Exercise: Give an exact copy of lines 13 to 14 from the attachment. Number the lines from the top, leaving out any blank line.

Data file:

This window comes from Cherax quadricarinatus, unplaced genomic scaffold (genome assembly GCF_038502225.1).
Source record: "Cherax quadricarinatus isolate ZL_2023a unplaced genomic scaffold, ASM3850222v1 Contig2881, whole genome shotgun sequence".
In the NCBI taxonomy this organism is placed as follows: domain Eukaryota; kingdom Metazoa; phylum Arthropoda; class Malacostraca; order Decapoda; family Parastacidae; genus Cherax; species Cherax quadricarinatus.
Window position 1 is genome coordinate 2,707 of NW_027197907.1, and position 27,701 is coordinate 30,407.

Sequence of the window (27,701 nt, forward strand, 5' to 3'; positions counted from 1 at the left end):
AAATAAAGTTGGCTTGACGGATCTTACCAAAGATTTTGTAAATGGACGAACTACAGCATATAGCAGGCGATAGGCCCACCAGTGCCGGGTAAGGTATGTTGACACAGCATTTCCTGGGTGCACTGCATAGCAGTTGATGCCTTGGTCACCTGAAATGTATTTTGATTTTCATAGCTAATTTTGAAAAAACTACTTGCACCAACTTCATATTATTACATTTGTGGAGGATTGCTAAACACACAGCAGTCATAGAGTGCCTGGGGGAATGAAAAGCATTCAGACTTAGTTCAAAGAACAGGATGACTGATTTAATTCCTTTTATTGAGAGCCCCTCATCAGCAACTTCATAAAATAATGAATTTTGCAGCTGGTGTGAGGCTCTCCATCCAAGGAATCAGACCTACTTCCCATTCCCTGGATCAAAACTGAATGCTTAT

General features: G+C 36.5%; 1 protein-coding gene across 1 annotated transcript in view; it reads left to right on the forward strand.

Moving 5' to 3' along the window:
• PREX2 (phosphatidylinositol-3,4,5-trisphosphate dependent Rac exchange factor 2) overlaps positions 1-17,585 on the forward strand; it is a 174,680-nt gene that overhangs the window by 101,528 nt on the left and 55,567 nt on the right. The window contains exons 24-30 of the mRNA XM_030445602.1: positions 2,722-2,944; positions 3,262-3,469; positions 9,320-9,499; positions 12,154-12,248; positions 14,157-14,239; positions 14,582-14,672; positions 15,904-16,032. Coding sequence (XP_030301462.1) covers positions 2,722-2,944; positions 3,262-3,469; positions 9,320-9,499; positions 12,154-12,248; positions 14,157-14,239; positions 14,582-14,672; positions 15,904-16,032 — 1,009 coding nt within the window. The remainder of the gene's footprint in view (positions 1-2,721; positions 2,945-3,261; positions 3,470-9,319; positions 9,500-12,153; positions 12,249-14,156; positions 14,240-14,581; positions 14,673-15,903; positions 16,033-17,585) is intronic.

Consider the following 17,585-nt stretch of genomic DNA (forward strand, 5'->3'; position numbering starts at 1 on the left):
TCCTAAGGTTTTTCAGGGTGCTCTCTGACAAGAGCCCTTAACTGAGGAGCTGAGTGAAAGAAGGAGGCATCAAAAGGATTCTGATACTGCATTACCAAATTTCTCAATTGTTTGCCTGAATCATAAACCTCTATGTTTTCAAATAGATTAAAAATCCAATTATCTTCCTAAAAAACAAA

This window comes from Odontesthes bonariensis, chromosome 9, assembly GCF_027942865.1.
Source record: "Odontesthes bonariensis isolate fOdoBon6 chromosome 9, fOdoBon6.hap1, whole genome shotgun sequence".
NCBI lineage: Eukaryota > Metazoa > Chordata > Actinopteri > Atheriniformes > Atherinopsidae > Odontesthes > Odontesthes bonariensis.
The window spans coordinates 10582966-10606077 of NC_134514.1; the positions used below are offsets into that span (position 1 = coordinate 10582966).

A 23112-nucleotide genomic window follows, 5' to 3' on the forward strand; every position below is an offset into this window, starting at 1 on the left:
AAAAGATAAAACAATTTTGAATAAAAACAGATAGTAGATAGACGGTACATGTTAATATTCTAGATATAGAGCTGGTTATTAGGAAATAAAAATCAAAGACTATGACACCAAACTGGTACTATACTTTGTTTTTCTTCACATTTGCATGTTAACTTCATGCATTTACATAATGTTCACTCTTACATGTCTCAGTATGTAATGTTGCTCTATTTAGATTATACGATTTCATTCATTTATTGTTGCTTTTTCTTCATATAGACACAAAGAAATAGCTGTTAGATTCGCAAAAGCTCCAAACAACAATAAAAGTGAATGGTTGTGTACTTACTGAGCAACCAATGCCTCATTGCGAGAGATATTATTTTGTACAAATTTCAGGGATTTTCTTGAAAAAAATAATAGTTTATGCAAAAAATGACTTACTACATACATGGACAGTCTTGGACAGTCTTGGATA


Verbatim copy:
Source record: "Odontesthes bonariensis isolate fOdoBon6 chromosome 9, fOdoBon6.hap1, whole genome shotgun sequence".
NCBI lineage: Eukaryota > Metazoa > Chordata > Actinopteri > Atheriniformes > Atherinopsidae > Odontesthes > Odontesthes bonariensis.